It's all change again in 2014 for employment law
PUBLISHED: 16:04 17 January 2014 | UPDATED: 16:04 17 January 2014
It’s now less risky to dismiss an employee than it has been in living memory (almost). Having said that, it has always been easier to dismiss than many employers think. The introduction of a £250 fee for an employee bringing a claim in tribunal has started to discourage chancers, but like some sort of medieval poultry market, those with a keen eye for an opportunity are already advertising “pay day loans” to assist the beleaguered employee to bring their claims before a judge (Isn’t the entrepreneurial spirit wonderful?).
But the changes both last year and forthcoming are not all one way, and employers will be wise to focus not only on the ease or otherwise of dismissals, but also the terms on which employment is given and how it’s managed. This is not going to be a year where employers gallop with unbridled spirit through the employment landscape.
Already last year we saw changes to some legislation that do not appear to be for the best. Whistleblowing protection for employees for example. This is legislation which protects employees if they raise a public interest disclosure. So if you have been taking cash as payment for example (and I am sure no readers of this publication would do such a thing) then an employee could report this to HR Revenue and Customs and the employer could not penalise them in any way, or if they did, face significant financial penalties. The old legislation prevented malicious employees raising matters simply in order to be a pain, by requiring that any report by an employee had to be raised in good faith, ie with a genuine purpose of righting (or preventing) a wrong. That requirement has now been removed from the legislation, so employees can raise issues simply to create difficulties or claim protection from rightful dismissal, and still benefit from whistle blower protection. Putting aside the rights or wrongs of cash deals, or encouraging a society where we spy on each other, employers will now have to manage such situations carefully.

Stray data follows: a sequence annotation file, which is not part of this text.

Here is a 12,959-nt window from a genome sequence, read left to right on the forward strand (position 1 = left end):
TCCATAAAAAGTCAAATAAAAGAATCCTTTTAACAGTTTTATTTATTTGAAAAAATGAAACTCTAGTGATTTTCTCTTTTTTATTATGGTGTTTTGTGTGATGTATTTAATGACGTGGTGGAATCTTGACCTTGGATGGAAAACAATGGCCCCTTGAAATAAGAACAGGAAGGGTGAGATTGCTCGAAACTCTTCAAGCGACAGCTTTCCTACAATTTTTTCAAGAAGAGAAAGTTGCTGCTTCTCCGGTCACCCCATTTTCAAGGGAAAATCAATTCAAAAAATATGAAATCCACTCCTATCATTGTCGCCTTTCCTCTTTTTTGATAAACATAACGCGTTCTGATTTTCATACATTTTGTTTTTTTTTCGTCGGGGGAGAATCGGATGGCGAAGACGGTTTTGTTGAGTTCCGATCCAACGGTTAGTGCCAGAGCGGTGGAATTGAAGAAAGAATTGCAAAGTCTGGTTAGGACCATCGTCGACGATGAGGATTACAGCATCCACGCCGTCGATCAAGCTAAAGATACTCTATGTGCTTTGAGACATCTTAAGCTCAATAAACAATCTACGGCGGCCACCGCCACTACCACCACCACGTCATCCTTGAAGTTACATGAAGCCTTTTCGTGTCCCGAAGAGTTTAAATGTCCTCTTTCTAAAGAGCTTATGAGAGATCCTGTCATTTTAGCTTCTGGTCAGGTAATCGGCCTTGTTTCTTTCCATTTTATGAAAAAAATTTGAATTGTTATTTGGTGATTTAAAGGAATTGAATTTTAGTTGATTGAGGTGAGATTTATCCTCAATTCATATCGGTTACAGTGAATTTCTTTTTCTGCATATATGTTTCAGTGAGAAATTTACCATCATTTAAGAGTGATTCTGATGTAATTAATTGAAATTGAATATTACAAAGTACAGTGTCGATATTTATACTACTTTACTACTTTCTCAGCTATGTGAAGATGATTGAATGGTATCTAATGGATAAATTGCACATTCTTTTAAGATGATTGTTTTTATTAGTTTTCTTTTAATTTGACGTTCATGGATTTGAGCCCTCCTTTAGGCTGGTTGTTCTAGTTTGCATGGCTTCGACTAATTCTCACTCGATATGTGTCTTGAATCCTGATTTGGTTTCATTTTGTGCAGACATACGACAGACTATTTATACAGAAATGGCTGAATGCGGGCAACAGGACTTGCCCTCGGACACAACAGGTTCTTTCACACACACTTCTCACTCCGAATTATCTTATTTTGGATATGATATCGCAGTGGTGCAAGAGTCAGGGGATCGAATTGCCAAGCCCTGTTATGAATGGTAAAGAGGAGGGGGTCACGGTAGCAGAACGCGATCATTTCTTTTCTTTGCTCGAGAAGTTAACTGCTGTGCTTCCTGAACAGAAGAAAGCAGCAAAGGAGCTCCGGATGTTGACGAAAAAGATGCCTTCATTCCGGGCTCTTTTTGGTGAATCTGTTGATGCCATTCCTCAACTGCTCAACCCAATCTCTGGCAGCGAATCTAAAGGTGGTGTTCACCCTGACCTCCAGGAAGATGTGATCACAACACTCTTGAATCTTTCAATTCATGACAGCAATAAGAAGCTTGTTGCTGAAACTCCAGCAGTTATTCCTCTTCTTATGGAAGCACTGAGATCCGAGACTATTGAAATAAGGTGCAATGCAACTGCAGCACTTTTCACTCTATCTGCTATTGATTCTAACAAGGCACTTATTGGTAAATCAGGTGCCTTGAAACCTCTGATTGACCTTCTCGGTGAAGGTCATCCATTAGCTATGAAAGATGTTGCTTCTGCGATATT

April will also see the introduction of fines against employers who lose a tribunal case. The fine will mean that whatever the employee wins, the employer will now have to pay a further 50% of that amount directly to the Chancery as a fine. It will assist employers to know that awards are now capped at 1 years pay, but still that leaves an employer facing a potential cost of 18 months money if they lose a tribunal.
Further headaches in store for the New Year come from the right of any employee to request flexible working. The headache comes not from the prospect of having someone working flexibly, but from the requirement to deal with such requests in accordance with the statute (arranging a meeting within a set time etc). The actual right itself is something of nothing, it is only the right to ask the question, not a right to actually work flexibly.
Add these changes to the courts own rulings recently, insisting for example that workers who sleep in must receive the minimum wage while they slumber, and more onerous pension obligations on employers who take on public sector employees, and one can see an employment landscape where the employer has to have their wits about them as much as ever, if not more.
My prediction for the coming year is not one associated with any legislation. Us employment lawyers have all seen a trend for the Facebook and Twitter type mediums to become a source of some angst for employers as employees, whose purging was once confined to the pub or the tea room, now bemoan their lot at work to an ever widening audience via social media. Last year saw employers seeking advice on this question with examples ranging from Facebook comments doubting an employer’s parentage to a young worker texting a photo of his own privates to a receptionist in a rather clumsy attempt to woo her (Whatever happened to asking a girl out to the pictures?).
For the coming year it remains “situation normal”. Employers need to imagine a see saw, with aggravation on one side and cost on the other. As one side goes up, the other goes down. With the right advice, employers can set the see saw where they want it and achieve what they need to. It seems that no one runs a business for the joy of employing people. Happy New Year.